If you are considering postgraduate study that is related to your job, it is worth researching funding schemes your employer may have, and/or approaching your HR Department, Training Department or line manager.

Formal schemes that fund employees wishing to undertake postgraduate courses via part time study are more likely to exist within larger employers and to be linked closely either to the requirements of individual jobs or to the area in which the company or organisation operates. These schemes are also more likely to include some sort of ‘tie-in’ clause requiring you to work for the company for a period of time following completion of the course: they may also have penalty clauses requiring you to pay back all or some of the fees if you leave before the end of the designated period. Schemes may require you to study only on designated courses or at specific institutions. Staff in many universities may find that fees are waived or substantially discounted for courses run by their own institution.

In smaller companies or those without a formal scheme, funding may be less likely, but if you know the organisation is doing well, it is generally worth asking your employer what could be available.

If your employer cannot offer you financial support, they may allow you some study leave, although you will need to check whether this is paid or unpaid (more likely) and how much study leave you can take on this basis. If it is unpaid, check what effect this could have on your status as an employee, and on things like your salary and pension, particularly if you effectively become a part-time employee if for example you take study leave over a long period on a regular basis such as one day per week.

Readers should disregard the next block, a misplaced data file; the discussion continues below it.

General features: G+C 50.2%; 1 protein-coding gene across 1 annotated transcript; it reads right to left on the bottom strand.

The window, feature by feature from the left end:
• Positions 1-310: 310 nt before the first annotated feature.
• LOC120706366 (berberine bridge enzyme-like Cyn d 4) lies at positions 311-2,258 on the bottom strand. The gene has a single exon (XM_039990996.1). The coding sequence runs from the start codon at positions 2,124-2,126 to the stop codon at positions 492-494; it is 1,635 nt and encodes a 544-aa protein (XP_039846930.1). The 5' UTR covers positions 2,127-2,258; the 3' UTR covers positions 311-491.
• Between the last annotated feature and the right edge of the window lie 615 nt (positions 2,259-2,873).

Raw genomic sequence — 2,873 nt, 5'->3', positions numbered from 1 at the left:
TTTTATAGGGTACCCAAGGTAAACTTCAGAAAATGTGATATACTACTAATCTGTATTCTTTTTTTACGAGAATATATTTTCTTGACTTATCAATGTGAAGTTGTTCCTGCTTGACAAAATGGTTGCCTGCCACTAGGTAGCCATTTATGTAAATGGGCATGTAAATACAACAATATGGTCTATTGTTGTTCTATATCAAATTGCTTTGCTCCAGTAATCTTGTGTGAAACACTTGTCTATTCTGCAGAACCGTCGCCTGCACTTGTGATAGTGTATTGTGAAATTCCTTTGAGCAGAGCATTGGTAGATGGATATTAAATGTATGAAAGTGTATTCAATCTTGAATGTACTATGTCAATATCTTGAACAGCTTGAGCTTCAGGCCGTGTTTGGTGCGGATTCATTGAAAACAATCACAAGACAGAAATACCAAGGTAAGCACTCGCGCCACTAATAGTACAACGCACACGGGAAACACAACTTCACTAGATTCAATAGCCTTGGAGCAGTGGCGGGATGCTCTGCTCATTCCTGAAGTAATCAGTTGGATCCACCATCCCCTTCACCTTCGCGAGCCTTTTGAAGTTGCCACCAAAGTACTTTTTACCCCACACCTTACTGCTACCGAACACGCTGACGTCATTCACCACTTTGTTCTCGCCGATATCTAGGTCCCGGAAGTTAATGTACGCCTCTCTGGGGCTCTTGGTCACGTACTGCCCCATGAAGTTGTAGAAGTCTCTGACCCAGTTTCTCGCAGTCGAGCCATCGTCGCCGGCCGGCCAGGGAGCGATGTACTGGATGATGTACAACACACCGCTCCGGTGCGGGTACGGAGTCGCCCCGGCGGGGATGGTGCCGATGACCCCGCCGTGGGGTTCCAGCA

Try this: Before you approach your employer, consider how the course could benefit your employer, and why they might feel it would be useful to fund you, and/or give you time to study. The easier you make it for them to see how the organisation will benefit, the more likely you are to be successful.

Remember: Get it in writing and make sure you read the small print!

You can start looking now for Masters funding and PhD funding.

Frequently Asked Questions

Can my job fund my masters?

Many people do not realise that it’s possible for your employer to cover the costs of your postgraduate study. If obtaining a qualification will develop your performance in your job role it is worth speaking to your employer about funding your study. 

Check out Masters Compare if you are ready to find a masters course.

How do I persuade my employer to fund my postgraduate study?

If your employer does not currently have its own funding programmes in place you may need to make a case for your studies with HR. You need to prove that obtaining this qualification will not only be good for you but also show how it will improve your performance in the role and the benefit that will bring to the business.